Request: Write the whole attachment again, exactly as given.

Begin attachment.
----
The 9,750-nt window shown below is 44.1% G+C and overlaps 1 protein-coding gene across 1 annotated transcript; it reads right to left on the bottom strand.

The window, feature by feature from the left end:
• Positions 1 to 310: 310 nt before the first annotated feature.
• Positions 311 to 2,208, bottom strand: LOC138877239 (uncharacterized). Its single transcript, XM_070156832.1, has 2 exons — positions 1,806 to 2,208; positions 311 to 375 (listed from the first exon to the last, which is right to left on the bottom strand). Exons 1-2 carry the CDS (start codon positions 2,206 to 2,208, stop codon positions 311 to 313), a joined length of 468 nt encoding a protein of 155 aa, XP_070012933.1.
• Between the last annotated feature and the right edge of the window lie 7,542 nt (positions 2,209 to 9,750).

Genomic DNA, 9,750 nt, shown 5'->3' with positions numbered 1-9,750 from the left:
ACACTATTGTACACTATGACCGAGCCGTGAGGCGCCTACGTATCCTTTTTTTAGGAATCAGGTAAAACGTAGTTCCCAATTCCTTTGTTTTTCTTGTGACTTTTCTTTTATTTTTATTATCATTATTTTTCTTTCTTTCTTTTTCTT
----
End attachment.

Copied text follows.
The 9,750-nt window shown below is 44.1% G+C and overlaps 1 protein-coding gene across 1 annotated transcript; it reads right to left on the bottom strand.

The window, feature by feature from the left end:
• Positions 1 to 310: 310 nt before the first annotated feature.
• Positions 311 to 2,208, bottom strand: LOC138877239 (uncharacterized). Its single transcript, XM_070156832.1, has 2 exons — positions 1,806 to 2,208; positions 311 to 375 (listed from the first exon to the last, which is right to left on the bottom strand). Exons 1-2 carry the CDS (start codon positions 2,206 to 2,208, stop codon positions 311 to 313), a joined length of 468 nt encoding a protein of 155 aa, XP_070012933.1.
• Between the last annotated feature and the right edge of the window lie 7,542 nt (positions 2,209 to 9,750).

Genomic DNA, 9,750 nt, shown 5'->3' with positions numbered 1-9,750 from the left:
ACACTATTGTACACTATGACCGAGCCGTGAGGCGCCTACGTATCCTTTTTTTAGGAATCAGGTAAAACGTAGTTCCCAATTCCTTTGTTTTTCTTGTGACTTTTCTTTTATTTTTATTATCATTATTTTTCTTTCTTTCTTTTTCTT